Video

    Video Largest Ground-based Telescope Under Construction

    While NASA's engineers are nearing the final phase of assembling the new James Webb space telescope, scheduled to be deployed in 2018, an international consortium led by the U.S. is laying foundations and building parts for a ground-based telescope, much larger than any other. VOA's George Putic reports.
    Video

    Video Image Recognition Market Seen Doubling by 2020

    From auto tagging on Facebook to self-driving cars, image recognition technology as it exists today is still in its beginning phases, experts say — and will soon change the way users and corporations interact with the physical world. VOA's Ramon Taylor reports.
    Video

    Video Child Labor in Afghanistan Remains a Problem

    With war still raging in Afghanistan, the country also faces the problem of child labor as families put their school-age children to work to help make ends meet. But, thanks to VOA's Afghan Service, two families whose children had been working in a brick-making factory - to earn their livings and pay off family debts - now have a new lease on life. Zabihullah Ghazi reports.
    Video

    Video Kurdish Troops Recount Firefight Which Killed US Navy SEAL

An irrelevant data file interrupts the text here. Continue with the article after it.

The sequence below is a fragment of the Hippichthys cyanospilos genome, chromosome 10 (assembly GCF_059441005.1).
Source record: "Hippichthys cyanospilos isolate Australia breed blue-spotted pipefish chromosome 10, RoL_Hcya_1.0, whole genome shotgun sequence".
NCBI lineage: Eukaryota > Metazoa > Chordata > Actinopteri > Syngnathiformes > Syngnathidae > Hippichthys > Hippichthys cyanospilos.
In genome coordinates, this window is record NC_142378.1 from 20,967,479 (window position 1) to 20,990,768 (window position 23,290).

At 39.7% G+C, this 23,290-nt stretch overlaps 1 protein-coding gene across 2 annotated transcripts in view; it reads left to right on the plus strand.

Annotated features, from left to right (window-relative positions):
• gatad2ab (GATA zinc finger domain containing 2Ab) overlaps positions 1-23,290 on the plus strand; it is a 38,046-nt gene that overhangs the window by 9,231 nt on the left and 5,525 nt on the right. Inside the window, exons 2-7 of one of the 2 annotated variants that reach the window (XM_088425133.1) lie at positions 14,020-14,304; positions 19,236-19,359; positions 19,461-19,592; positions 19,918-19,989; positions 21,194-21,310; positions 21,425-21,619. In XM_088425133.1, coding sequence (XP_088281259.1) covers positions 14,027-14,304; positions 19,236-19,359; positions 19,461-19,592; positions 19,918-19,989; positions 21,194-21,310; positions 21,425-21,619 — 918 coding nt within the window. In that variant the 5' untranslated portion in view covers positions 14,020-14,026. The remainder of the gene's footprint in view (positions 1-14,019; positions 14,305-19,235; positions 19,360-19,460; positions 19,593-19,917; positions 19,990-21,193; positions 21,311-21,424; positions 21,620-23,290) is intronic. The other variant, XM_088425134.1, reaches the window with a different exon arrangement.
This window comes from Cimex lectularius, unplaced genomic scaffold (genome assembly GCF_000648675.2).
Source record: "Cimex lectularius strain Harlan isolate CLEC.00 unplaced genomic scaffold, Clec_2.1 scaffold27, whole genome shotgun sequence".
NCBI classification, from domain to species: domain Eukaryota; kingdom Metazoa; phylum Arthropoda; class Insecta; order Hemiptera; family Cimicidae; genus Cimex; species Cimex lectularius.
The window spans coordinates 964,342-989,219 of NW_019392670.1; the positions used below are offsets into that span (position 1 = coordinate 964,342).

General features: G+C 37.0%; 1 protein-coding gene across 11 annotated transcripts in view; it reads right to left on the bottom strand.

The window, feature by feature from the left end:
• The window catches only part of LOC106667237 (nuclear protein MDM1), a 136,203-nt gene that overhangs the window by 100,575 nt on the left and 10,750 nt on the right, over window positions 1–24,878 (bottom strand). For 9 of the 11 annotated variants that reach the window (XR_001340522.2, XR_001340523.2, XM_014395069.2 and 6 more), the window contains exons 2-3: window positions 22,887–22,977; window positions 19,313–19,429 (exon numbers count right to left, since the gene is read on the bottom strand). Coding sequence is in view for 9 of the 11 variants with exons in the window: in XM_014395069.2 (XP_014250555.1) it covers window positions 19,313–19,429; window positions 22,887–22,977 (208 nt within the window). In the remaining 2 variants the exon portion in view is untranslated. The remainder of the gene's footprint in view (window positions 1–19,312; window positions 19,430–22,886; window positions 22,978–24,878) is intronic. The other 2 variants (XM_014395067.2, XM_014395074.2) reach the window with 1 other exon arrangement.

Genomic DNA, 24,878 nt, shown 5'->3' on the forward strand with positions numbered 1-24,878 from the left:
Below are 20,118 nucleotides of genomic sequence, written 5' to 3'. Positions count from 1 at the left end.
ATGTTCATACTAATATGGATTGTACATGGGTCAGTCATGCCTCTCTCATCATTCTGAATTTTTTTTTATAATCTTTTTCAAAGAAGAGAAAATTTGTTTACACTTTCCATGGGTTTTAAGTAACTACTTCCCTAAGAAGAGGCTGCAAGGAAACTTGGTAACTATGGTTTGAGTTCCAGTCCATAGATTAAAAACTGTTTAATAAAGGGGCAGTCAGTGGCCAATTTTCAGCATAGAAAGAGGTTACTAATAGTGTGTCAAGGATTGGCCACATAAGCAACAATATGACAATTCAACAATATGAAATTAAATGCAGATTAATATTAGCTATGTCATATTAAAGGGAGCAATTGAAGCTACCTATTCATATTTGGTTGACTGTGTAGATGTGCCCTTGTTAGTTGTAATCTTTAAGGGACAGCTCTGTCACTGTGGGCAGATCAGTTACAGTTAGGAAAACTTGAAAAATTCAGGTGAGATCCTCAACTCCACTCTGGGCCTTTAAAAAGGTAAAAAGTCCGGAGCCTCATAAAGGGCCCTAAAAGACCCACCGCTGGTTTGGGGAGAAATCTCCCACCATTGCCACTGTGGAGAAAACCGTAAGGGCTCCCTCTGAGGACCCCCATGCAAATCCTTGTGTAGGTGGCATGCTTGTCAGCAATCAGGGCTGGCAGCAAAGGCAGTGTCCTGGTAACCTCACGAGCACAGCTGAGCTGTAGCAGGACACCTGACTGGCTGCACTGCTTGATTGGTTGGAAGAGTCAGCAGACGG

A U.S. Navy SEAL killed Tuesday, when Islamic State fighters punched through Kurdish lines in northern Iraq, was part of a quick reaction force sent to extract other U.S. troops trapped by the surprise offensive. VOA's Kawa Omar spoke with Kurdish troops in the town of Telskuf -- the scene of what U.S. officials called a "dynamic firefight."
    Video

    Video British Lawmakers Warn EU Exit Talks Could Last A Decade

    Leaving the European Union would mean difficult negotiations that could take years to complete, according to a bipartisan group of British lawmakers. While the group did not recommend a vote either way, the lawmakers noted trade deals between the EU and non-EU states take between four and nine years on average. Henry Ridgwell reports on the mounting debate over whether Britain should stay or exit the EU as the June vote approaches.
    Video